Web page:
Getting back to my canning roots- Roht Kohl style

I have some red cabbage that has over wintered in my garden from the fall;

At this point too bitter to eat but I did not want to waste it– I seem to have recalled a red cabbage pickled dish my Oma (grandmother in German) would make.

I had to call my mom to ask her what this was called- “ROHT KOHL ” my mother answered with glee- apparently this is one of her favs

I recently received from the Masontops company COMPLETE MASON JAR FERMENTATION KIT – 4 PICKLE PIPES, 4 PICKLE PEBBLES, 1 PICKLE PACKER a pickling set- check out their new take on canning and fermenting click here 

what a great opportunity to try this new product out- if you enter the code MARSHA10 at check out or just click here : ttp://

Here is the recipe I came up with – filled 4 32 oz mason jars
1 large head of red cabbage
1/8 cup Kosher Salt
2 cups brown sugar
8 cups of white vinegar
2 heads of fresh bronze fennel (also from my garden)
1 tablespoon of dried fennel seed
1 tablespoon of mustard seed
1 tablespoon of coriander
2-3 pinches of spicy sea salt (optional)

First I cut the red cabbage into shredded pieces, placed it in a glass bowl and let it soak in water for 24 hours- I placed a heavy plate on the top of it to prevent anything getting in- I love purple color the water turned- I wish I could make it my hair color♥

Then I boiled in a saucepan the vinegar and brown sugar till it became syrupy.

I then added the spices to the boiling mixture.

I sliced the fennel and mixed in with the cut up cabbage- placed them in the jars using the wooden pickle packer from

One note before you fill the mason jars be sure to sterilize them!

I poured the hot mixture into each jar then place the glass pickle pebble on top making sure that the contents stayed completely immersed.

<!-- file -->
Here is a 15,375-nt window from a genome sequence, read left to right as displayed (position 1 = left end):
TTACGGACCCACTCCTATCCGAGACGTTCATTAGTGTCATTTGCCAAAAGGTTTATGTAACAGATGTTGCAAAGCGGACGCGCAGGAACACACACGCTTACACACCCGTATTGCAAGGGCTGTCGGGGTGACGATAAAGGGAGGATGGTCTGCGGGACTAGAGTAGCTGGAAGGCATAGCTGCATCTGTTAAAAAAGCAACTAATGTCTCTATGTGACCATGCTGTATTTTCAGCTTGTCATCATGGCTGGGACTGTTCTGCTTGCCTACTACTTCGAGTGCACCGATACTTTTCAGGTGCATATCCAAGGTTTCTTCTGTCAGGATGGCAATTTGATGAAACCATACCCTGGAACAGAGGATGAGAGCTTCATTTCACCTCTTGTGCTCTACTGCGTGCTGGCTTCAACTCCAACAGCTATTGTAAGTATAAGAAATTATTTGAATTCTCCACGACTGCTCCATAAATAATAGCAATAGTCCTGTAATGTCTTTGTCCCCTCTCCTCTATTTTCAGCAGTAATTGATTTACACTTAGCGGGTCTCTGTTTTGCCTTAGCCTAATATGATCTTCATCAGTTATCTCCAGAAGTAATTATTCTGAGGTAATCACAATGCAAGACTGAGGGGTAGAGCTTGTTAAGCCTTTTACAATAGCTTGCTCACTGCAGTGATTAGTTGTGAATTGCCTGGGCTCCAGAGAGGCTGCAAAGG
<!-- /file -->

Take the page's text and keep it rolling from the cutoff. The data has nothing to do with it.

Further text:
I then carefully placed the silicone pickle pipe on each jar along with the metal screw ring.

The jars are sitting in dark cupboard waiting for their debut of delicious “Roht Kohl” later this month….stay tuned

Be sure to check out all the products Mason Tops has to offer and save 10% by entering MARSHA10 at the checkout– let me know how you make out/



My Busman’s Holiday-

the term busman holiday refers to “doing the same thing on your day off as you do all the week at work”
In recent years I have seemed to neglect my own garden; too busy working on others. This past Spring as the cold weather still lingered on through April, I was itching to get out there to clean up my raised vegetable beds and start cool crops. Now with a mobile 2nd Little One at home the task of getting out in the garden is even more challenging. This past spring was a testament to our time in the garden as we spent an hour and a half in the dirt–what a delight he had discovering the nature around us, digging in the soil , putting earth in his mouth, finding sticks and pulling up grass. And how pleased I am to have a ‘nature baby’. Marsha



The phrase Busman’s Holiday originated in the 19th century when the  horse driven omnibus drivers in London were so concerned about their  horses well being that on their days off from work they would ride as passengers on their own bus, to make sure that the other driver treats his horses well. This practice became so widespread that the term busman holiday referred to “doing the same thing on your day off as you do all the week at work” or “a vacation during which a person engages in activity that is the same or similar to his or her usual employment”.



Share your Busman’s holiday story—

Hello Yellow

Spring is here, and so are the yellow blooms in my garden.

The color yellow seems to show much earlier than the other colors in the garden, like the first triumph of the season.

Did you know that a flower’s pigments help to attract possible pollinators, such as honeybees. There are two major classes of flower pigments: carotenoids and flavonoids. Carotenoids include carotene pigments (which produce yellow, orange and red colors). Flavonoids include anthocyanin pigments (which produce red, purple, magenta and blue colors).

So why yellow—The honeybees are emerging from their winter sleep and are out trying to find the first pollen of the year to feed on. The bees cannot see red, and prefer the colors yellow and blue. So these caroteniod flowers provide the perfect snack. We just have to make an effort to keep these flowers in our gardens- most are considered weeds–

So this Spring when you see the dandelions

and wild strawberry emerge, could you think twice about pulling them out right away?

Consider adding some native plants to your garden- Zizia aureu (Golden alexander) is great choice